Marco led the way into the back sitting-room. In the midst of its shabby gloom and under the dim light Loristan was standing in one of his still, attentive attitudes. He was waiting for them.

“Father, this is The Rat,” the boy began. The Rat stopped short and rested on his crutches, staring at the tall, reposeful figure with widened eyes.

“Is that your father?” he said to Marco. And then added, with a jerky half-laugh, “He’s not much like mine, is he?”

NEXT INSTALLMENT | ALL INSTALLMENTS SO FAR

***

READ GORGEOUS PAPERBACKS: HiLoBooks has reissued the following 10 obscure but amazing Radium Age science fiction novels in beautiful print editions: Jack London’s The Scarlet Plague, Rudyard Kipling’s With the Night Mail (and “As Easy as A.B.C.”), Arthur Conan Doyle’s The Poison Belt, H. Rider Haggard’s When the World Shook, Edward Shanks’ The People of the Ruins, William Hope Hodgson’s The Night Land, J.D. Beresford’s Goslings, E.V. Odle’s The Clockwork Man, Cicely Hamilton’s Theodore Savage, and Muriel Jaeger’s The Man with Six Senses. For more information, visit the HiLoBooks homepage.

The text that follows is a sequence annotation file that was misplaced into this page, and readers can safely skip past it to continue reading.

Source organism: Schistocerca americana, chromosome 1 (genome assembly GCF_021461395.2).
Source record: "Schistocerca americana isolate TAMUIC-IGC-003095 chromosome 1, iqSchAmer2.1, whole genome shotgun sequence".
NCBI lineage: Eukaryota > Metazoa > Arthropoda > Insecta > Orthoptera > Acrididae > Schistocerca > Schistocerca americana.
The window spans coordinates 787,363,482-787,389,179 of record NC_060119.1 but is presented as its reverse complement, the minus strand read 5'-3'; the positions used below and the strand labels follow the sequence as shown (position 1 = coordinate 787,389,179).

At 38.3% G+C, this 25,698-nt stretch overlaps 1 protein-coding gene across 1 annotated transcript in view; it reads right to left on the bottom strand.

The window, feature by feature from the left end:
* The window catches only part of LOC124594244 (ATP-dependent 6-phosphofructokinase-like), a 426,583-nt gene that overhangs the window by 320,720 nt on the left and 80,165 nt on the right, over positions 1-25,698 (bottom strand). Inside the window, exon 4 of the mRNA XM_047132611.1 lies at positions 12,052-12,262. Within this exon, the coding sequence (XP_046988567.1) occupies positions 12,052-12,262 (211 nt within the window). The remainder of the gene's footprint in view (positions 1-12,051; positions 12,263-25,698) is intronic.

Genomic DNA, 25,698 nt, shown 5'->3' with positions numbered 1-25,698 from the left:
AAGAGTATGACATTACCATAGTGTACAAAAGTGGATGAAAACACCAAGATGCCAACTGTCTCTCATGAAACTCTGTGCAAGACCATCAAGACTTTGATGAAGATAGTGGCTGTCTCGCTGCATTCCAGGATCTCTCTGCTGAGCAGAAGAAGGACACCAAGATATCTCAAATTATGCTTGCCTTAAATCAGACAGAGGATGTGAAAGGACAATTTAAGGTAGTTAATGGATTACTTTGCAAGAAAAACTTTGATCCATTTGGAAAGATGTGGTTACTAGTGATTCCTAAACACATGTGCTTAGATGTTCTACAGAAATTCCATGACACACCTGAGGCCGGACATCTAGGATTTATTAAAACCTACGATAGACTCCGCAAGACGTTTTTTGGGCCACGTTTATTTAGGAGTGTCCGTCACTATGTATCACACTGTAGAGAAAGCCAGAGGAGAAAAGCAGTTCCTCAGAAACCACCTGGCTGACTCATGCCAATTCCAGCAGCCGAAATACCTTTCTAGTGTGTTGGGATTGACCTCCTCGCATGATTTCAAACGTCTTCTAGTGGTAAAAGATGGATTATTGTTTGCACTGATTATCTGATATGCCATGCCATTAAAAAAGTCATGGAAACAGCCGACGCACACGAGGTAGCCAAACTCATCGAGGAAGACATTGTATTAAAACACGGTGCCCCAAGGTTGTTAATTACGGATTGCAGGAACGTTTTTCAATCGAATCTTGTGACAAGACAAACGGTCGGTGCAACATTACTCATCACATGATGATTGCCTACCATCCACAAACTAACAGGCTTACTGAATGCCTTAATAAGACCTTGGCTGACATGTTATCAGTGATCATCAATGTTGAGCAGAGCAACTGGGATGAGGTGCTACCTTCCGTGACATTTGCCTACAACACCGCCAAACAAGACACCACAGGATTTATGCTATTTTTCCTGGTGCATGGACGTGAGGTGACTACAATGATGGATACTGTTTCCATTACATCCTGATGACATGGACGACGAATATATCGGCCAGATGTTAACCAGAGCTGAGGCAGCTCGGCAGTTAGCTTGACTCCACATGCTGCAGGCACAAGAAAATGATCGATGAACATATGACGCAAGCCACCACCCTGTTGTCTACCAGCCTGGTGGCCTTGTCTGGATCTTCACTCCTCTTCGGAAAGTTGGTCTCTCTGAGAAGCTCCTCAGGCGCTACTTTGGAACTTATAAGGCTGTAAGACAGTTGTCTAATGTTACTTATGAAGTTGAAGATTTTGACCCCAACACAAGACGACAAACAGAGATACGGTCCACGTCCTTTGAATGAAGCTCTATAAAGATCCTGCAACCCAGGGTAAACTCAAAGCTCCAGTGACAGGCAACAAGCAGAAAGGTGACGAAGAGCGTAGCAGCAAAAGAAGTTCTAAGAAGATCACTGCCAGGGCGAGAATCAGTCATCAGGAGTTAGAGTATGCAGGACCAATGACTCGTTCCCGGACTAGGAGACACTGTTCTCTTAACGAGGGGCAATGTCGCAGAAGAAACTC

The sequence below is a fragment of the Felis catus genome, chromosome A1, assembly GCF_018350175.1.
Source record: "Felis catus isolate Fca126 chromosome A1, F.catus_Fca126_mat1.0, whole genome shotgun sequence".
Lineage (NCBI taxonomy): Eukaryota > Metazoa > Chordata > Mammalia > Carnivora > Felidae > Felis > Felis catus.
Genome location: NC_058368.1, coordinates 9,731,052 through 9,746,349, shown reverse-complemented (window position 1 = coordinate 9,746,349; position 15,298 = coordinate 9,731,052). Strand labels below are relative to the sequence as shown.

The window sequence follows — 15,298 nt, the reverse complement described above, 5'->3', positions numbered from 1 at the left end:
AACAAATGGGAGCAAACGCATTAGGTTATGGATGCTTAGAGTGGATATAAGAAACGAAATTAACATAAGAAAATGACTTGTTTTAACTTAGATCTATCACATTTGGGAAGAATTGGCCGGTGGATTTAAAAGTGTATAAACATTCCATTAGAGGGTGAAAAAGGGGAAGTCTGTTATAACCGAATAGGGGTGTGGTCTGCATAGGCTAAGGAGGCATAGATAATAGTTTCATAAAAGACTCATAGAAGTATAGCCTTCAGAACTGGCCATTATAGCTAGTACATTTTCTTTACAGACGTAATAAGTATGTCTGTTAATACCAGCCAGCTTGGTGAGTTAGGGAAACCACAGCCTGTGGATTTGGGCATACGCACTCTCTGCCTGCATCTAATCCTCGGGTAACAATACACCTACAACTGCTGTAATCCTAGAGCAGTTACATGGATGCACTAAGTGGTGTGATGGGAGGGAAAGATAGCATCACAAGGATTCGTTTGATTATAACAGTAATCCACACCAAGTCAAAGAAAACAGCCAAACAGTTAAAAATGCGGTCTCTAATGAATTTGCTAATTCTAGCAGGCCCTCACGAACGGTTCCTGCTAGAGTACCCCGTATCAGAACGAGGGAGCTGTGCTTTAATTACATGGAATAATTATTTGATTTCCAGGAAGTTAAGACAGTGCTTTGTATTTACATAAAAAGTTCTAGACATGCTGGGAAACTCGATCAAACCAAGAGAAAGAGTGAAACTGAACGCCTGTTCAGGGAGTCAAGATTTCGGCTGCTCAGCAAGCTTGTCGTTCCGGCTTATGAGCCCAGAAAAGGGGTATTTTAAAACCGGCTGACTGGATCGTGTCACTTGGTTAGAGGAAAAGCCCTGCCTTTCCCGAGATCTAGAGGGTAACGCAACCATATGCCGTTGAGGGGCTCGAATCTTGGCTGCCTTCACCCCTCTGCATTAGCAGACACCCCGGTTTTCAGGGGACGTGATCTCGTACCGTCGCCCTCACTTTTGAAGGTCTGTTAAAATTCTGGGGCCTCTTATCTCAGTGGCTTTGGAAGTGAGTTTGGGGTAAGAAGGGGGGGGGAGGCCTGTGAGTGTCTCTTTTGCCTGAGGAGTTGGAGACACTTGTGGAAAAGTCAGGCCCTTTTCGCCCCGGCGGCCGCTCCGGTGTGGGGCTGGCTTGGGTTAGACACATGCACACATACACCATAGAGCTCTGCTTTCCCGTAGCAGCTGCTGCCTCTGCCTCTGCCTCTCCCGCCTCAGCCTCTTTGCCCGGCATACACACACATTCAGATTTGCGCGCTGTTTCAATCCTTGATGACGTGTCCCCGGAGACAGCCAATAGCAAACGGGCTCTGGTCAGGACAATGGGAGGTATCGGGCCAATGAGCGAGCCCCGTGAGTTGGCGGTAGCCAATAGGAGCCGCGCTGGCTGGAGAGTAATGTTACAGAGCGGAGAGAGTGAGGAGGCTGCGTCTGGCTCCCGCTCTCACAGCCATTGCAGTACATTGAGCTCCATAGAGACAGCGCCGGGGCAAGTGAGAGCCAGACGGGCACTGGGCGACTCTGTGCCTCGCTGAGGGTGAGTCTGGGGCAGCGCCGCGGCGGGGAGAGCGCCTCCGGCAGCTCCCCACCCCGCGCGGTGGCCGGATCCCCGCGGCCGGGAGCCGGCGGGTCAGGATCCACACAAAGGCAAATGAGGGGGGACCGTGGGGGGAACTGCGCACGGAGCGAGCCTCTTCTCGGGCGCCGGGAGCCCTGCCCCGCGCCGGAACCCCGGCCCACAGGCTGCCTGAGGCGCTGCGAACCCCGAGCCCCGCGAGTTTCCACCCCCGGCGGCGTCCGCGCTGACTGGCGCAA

REDISCOVERED BY HILOBOOKS: Jack London’s The Scarlet Plague | Rudyard Kipling’s With the Night Mail (and “As Easy as A.B.C.”) | Arthur Conan Doyle’s The Poison Belt | H. Rider Haggard’s When the World Shook | Edward Shanks’ The People of the Ruins | William Hope Hodgson’s The Night Land | J.D. Beresford’s Goslings | E.V. Odle’s The Clockwork Man | Cicely Hamilton’s Theodore Savage | Muriel Jaeger’s The Man With Six Senses | Jack London’s “The Red One” | Philip Francis Nowlan’s Armageddon 2419 A.D. | Homer Eon Flint’s The Devolutionist | W.E.B. DuBois’s “The Comet” | Edgar Rice Burroughs’s The Moon Men | Charlotte Perkins Gilman’s Herland | Sax Rohmer’s “The Zayat Kiss” | Eimar O’Duffy’s King Goshawk and the Birds | Frances Hodgson Burnett’s The Lost Prince | John Buchan’s Huntingtower